The Mobile Tripod Technique: A Universal Approach to Nasal Tip Modification

One of the most important and difficult aspects of rhinoplasty surgery is creating a nicely shaped, natural-appearing nasal tip. This generally involves altering nasal tip definition, width, projection, and/or rotation. Nasal tip appearance is primarily determined by the shape and strength of the lower lateral cartilages (LLCs). In addition, the tip shape and position are affected by the relationship of the LLCs with adjacent support structures (i.e., septum and upper lateral cartilages [ULCs]) and the characteristics of the overlying skin envelope. Changing nasal tip appearance is usually accomplished by modifying the shape or configuration of the LLCs to create a new tip structure. Reshaping the cartilages requires both maneuvers to release the tip’s support mechanisms creating a mobile structure, followed by reconstructive maneuvers to establish a cartilaginous foundation that will translate into a structurally sound and aesthetically pleasing appearance. Many techniques have been described to accomplish these changes. The ideal technique for modifying the LLCs should be flexible enough to address a variety of issues, as well as provide predictable and lasting results. The central component of our preferred technique for modifying the nasal tip is vertical angle division of the LLCs to create a “mobile tripod.” This separates the lateral crura from the medial and intermediate crura, creating a structure that is more amenable to reshaping as seen in this patient ( Figure 13-1 ).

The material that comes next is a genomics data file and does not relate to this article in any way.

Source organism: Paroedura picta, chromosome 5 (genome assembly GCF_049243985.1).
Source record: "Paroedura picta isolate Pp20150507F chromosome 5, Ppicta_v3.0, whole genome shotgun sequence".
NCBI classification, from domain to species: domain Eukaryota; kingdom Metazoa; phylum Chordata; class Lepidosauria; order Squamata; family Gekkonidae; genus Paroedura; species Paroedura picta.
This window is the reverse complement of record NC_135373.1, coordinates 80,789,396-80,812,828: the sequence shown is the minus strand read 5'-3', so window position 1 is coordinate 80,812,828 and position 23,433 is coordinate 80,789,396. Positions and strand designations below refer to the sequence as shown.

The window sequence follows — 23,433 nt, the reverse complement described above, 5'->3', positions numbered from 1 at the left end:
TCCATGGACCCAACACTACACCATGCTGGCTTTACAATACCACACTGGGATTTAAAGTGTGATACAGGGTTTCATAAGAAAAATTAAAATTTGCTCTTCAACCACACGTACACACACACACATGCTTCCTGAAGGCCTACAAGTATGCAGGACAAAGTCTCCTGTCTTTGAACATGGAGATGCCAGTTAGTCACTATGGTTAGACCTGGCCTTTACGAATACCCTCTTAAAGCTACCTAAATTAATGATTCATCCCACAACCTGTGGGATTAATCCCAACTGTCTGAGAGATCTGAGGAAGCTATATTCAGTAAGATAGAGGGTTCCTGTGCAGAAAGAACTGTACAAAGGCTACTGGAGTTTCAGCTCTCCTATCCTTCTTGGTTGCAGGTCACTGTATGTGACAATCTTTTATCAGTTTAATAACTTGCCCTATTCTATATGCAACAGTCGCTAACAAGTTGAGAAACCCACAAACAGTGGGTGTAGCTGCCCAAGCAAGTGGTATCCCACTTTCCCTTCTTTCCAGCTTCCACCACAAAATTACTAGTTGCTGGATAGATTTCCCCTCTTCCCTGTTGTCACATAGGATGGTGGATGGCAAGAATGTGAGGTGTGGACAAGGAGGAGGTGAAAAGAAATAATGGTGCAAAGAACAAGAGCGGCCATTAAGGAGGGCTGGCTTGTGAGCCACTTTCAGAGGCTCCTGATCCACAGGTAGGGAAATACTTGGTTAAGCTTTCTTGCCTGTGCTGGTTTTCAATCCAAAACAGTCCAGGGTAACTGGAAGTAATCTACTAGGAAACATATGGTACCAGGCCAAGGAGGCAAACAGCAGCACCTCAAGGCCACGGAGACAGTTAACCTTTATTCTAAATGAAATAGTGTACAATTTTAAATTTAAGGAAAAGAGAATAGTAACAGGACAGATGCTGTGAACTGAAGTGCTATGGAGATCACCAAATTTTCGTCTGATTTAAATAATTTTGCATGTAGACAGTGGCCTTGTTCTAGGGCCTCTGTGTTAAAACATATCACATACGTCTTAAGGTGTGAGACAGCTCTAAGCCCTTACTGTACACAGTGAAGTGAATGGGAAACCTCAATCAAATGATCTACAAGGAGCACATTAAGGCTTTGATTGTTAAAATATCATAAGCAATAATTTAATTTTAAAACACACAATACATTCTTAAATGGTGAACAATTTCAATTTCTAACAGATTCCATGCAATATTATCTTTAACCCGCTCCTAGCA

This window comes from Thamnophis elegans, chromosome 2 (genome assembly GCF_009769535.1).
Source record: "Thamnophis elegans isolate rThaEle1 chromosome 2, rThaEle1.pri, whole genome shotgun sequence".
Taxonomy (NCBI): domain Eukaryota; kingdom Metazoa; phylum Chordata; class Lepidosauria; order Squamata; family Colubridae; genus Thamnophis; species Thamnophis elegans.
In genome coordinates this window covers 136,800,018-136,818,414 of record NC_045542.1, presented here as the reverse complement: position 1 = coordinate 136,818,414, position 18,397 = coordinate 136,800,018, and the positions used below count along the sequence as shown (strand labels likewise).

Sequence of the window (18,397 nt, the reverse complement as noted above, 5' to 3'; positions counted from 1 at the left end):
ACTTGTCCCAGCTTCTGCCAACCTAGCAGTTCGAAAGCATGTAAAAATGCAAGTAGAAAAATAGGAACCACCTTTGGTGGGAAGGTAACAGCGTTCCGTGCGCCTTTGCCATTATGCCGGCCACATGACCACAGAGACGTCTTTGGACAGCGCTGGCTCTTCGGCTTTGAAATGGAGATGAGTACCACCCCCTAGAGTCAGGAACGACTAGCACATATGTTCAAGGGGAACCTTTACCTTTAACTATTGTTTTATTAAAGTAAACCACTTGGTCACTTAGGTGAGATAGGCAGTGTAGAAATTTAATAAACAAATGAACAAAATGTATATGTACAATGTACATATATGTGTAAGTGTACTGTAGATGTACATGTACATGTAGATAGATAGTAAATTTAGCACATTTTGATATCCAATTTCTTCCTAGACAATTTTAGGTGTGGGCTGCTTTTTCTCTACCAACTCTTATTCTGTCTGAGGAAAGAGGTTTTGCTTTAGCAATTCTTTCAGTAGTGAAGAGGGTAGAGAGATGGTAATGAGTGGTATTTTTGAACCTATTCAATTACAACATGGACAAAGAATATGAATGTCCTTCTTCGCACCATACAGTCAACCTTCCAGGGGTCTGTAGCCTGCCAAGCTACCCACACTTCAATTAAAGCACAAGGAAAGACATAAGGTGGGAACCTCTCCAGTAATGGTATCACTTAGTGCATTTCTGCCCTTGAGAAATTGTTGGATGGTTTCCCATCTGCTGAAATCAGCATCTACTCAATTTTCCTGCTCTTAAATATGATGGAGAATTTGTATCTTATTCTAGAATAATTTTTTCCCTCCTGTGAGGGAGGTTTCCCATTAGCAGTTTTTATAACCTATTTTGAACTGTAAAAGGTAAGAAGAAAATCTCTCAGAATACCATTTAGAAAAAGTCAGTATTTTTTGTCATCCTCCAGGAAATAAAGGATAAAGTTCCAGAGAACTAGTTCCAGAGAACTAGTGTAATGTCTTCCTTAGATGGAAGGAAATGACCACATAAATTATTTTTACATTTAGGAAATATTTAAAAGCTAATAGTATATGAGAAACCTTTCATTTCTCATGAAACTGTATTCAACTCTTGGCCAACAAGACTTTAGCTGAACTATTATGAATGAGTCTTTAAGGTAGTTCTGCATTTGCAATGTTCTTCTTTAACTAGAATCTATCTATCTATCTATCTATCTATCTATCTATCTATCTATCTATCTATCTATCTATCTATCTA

Figure 13-1

A–D, Preoperative and postoperative photographs of patient undergoing rhinoplasty using a vertical angle division to create nasal tip narrowing, definition, rotation, and deprojection.

A description of this technique, and an explanation of its rationale, must be prefaced with a description of the anatomy and relevant terminology. The LLCs consist of a lateral crus, a medial crus, and the variable presence of an intermediate crus between these two. The angle of the LLC is the junction of the medial (or intermediate) crura and lateral crura ( Figure 13-2 ). The dome of the LLC is generally the most prominent portion of the lateral crus, and is located lateral to the angle. The major and minor tip support mechanisms have been reviewed previously in the text. Some of these structural relationships must be released in order to modify nasal tip shape, appearance, projection, and rotation.

Figure 13-2

Intraoperative photograph demonstrating the components of the lower lateral cartilages: lateral crura ( LC ), intermediate crura ( ic ), medial crura ( M C), angle ( Ang ), and dome.

Anderson’s tripod concept provides a simplified explanation of how alterations to the crural components of the LLCs change the external nasal appearance. This relies on conceptualizing the LLCs as a tripod in which the combined medial-intermediate crura comprise a single inferior limb and each lateral crura comprises the remaining two limbs ( Figure 13-3 ). Altering any one limb of the tripod will affect the position of the lower third of the nose, whether through a change in its projection, rotation, or length. Practical implementation of these concepts may be more challenging as the intact crural arch resists many of the desired changes to the tripod. In the technique described in this chapter, vertical angle division is the centerpiece to developing a “mobile tripod” by removing the forces resisting alar restructuring.

Figure 13-3

Illustration demonstrating lower lateral cartilages forming the nasal tripod. The combined medial crura form one limb and each lateral crura represents the remaining two tripod legs.

Three key steps isolate the limbs of the “mobile tripod” for subsequent manipulation: (1) releasing the membranous septal attachment between the medial crura and caudal septum; (2) vertical angle division, separating medial (and intermediate) crura from lateral crura; and (3) freeing the cephalic margin of the lateral crura from the ULCs. These steps allow for the individual limbs of the tripod to be modified and repositioned independent of one another. Having released structural supports to facilitate changes to the LLCs, an emphasis must be placed on reestablishing a solid structural foundation to provide a durable result.